How to make a latte with an AeroPress - Basic Barista Coffee recipe - latte recipe AeroPress espresso

How to make a Latte with an AeroPress

Making coffee at home can be fun and while we are biased in thinking that the best coffee to make at home is pour over we can't ignore all the milk drinkers looking to make an affordable latte / flat white at home. And while you might be thinking this is an expensive adventure, we made a latte recipe using an AeroPress

In this article I am going to share with you how you can make an espresso-like coffee and a silky textured milk to make a latte that can be just as good as a cafe.


Latte Art Basic Barista - Not Neutral coffee cup - Barista coffee latte art



1. Grind Your Coffee Beans

Start by grinding your coffee beans very fine. The consistency you're aiming for is somewhere around a gritty powder. If you're using a Comandante grinder, 6-10 clicks should give you the ideal grind size. This is going to help create a puck of coffee and allow you to build up pressure when plunging.

If you can, make sure to grind fresh right away before brewing and use freshly roasted coffee, this will make a HUGE difference in the taste of your coffee and will allow you to create a thick crema on top of your espresso shot.

Comandante C40 Coffee Hand Grinder - Basic Barista Australia Melbourne coffee grinders

2. Brew your espresso-like coffee

Add 50g of water boiled water to 98ºC to your AeroPress. This temperature is perfect for extracting the rich flavours and aromas from your coffee without scalding the beans. Stir the mixture for about 30 seconds to ensure all the coffee grounds are fully saturated and are extracting evenly. 

This coffee to water ration is 1:3, while most espresso is 1:2 it is a bit more stretched out in comparison. The reason for this is so that we are able to have enough water to brew with in the chamber and so that when the coffee is pushed through into the cup you get enough coffee to use as your espresso shot yield.

3. Plunge your coffee

After stirring, securely screw on the AeroPress cap with 2x pre-rinsed paper filter. Now, the key to this step is to plunge as hard as you can. This forceful action will press the coffee through the grounds and filter, creating a strong, espresso-like concentrate that forms the base of your latte.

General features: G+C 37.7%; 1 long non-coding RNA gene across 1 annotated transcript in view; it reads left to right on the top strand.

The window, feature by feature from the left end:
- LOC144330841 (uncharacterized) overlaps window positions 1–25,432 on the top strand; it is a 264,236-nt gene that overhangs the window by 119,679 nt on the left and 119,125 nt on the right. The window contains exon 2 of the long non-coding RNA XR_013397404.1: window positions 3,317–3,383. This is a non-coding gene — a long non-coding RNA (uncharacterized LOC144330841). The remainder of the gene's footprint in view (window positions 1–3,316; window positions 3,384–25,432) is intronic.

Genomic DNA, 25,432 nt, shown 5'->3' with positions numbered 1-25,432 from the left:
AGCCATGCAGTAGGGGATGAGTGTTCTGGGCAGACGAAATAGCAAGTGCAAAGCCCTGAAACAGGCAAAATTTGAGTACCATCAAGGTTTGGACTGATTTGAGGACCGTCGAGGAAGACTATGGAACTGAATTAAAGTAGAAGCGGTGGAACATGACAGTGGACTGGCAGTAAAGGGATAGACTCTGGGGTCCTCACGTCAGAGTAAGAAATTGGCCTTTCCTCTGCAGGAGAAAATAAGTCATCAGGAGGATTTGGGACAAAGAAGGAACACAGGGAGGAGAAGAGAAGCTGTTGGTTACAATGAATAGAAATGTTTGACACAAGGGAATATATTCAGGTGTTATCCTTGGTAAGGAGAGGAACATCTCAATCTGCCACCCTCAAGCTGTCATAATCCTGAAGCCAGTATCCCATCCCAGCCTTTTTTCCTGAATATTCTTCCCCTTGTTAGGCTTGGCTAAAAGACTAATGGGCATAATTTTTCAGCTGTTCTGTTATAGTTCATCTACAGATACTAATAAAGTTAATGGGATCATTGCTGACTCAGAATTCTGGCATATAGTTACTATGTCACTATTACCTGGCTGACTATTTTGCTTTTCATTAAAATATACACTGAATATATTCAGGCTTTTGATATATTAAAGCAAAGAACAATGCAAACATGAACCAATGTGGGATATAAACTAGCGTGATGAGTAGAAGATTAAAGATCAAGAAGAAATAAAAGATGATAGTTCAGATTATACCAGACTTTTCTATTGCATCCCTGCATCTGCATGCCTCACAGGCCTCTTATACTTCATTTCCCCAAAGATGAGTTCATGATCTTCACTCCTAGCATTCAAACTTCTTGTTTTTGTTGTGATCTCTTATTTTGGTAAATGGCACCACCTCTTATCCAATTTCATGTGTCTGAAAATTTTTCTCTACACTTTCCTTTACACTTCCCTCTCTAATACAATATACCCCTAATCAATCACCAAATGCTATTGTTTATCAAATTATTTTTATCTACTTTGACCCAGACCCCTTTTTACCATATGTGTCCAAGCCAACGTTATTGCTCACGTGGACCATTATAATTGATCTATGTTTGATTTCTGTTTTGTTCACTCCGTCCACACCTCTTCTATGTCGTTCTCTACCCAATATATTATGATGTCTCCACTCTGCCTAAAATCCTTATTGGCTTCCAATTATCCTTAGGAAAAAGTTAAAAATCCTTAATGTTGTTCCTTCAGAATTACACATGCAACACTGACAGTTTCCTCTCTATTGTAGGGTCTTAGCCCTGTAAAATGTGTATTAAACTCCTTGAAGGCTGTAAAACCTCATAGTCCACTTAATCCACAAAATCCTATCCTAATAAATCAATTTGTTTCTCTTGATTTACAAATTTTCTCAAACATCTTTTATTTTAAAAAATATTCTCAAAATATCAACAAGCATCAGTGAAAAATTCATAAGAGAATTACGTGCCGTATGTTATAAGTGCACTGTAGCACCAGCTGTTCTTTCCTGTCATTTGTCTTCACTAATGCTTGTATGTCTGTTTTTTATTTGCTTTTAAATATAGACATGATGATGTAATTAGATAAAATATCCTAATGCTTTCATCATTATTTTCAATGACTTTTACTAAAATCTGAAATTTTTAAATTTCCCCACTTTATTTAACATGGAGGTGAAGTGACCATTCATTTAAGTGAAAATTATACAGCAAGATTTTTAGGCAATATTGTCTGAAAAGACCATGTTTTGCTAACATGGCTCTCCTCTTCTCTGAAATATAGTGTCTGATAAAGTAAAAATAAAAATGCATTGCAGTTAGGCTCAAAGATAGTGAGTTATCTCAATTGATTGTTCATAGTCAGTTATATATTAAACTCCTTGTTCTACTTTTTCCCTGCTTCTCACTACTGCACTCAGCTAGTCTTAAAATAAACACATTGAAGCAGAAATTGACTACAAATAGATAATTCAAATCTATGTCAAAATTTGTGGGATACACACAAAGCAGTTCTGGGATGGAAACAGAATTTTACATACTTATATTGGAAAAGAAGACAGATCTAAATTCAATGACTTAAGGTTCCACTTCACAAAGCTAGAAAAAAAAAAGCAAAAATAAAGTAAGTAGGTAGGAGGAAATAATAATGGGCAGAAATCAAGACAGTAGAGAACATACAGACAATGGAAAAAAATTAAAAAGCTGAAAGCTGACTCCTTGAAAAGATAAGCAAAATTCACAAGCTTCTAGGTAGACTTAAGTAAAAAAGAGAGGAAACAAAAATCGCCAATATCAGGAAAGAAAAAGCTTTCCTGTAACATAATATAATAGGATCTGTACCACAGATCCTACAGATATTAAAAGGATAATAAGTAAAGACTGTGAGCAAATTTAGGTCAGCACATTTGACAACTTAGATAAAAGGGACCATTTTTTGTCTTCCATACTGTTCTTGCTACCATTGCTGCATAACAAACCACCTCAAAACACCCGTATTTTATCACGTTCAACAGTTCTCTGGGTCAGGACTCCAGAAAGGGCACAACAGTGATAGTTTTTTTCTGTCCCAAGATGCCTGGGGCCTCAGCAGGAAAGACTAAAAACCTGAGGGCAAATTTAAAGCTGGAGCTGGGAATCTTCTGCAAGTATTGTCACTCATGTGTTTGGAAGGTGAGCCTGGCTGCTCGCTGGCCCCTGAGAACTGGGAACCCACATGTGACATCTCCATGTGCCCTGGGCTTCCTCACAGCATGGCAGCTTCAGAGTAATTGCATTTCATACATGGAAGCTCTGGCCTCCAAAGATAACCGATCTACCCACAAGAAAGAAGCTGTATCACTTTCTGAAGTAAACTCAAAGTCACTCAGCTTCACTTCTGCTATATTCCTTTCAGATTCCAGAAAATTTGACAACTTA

The harder you press the more crema will develop on your espresso.

Espresso in Glass - Basic Barista Coffee with an AeroPress

4. Heat Your Milk

Next, heat your choice of milk to the desired temperature. Whether you prefer dairy or a plant-based alternative, the goal is to achieve a temperature that's hot enough for steaming without boiling. If you have a thermometer aim to reach 55º-65ºc

Pour the heated milk into a milk pitcher, ready for texturing.

5. Texture Your Milk

Using the Subminimal Nano Foamer, texture your milk until it reaches a silky, microfoam consistency. This step is crucial for creating that velvety smooth milk that combines so well with the coffee concentrate, and it's what makes your latte a latte.

To do this effectively, submerge the nano foamer into the milk and turn it on, tilt your jug to the side so the Nanofoamer is off centre and aim to create a vortex. Next change the height of the Nanofoamer to adjust how much foam is developed, the higher the Nanofoamer is the more foam will be created and the lower the Nanofoamer is less foam will develop.

subminimal nano foamer lithium v2 milk frother

6. Pour Your Latte Art

With your coffee concentrate waiting in a latte glass and your milk perfectly textured in a milk pitcher, you're ready to pour. Tilt the glass slightly and begin pouring the milk in a steady stream. As the glass fills, start moving the pitcher in small circles or a side-to-side motion to create your desired latte art design. This step will take a bit of practice, but it's where you get to develop your latte art skills.

Back to blog

Leave a comment

Please note, comments need to be approved before they are published.